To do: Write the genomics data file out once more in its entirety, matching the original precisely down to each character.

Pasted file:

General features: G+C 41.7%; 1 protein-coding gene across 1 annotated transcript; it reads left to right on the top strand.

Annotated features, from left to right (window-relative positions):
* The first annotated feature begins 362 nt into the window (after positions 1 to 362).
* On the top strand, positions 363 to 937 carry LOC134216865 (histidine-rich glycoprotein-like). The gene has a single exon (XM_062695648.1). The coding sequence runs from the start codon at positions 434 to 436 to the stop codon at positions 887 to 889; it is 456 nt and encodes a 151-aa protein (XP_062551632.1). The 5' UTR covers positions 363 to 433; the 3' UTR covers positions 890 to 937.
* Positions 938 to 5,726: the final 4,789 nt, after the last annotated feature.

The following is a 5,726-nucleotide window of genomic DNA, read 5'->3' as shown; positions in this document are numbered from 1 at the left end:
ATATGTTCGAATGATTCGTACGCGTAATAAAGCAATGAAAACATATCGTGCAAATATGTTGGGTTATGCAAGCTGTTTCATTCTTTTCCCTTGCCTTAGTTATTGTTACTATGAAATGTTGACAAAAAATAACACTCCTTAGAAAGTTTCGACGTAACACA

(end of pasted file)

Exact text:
General features: G+C 41.7%; 1 protein-coding gene across 1 annotated transcript; it reads left to right on the top strand.

Annotated features, from left to right (window-relative positions):
* The first annotated feature begins 362 nt into the window (after positions 1 to 362).
* On the top strand, positions 363 to 937 carry LOC134216865 (histidine-rich glycoprotein-like). The gene has a single exon (XM_062695648.1). The coding sequence runs from the start codon at positions 434 to 436 to the stop codon at positions 887 to 889; it is 456 nt and encodes a 151-aa protein (XP_062551632.1). The 5' UTR covers positions 363 to 433; the 3' UTR covers positions 890 to 937.
* Positions 938 to 5,726: the final 4,789 nt, after the last annotated feature.

The following is a 5,726-nucleotide window of genomic DNA, read 5'->3' as shown; positions in this document are numbered from 1 at the left end:
ATATGTTCGAATGATTCGTACGCGTAATAAAGCAATGAAAACATATCGTGCAAATATGTTGGGTTATGCAAGCTGTTTCATTCTTTTCCCTTGCCTTAGTTATTGTTACTATGAAATGTTGACAAAAAATAACACTCCTTAGAAAGTTTCGACGTAACACA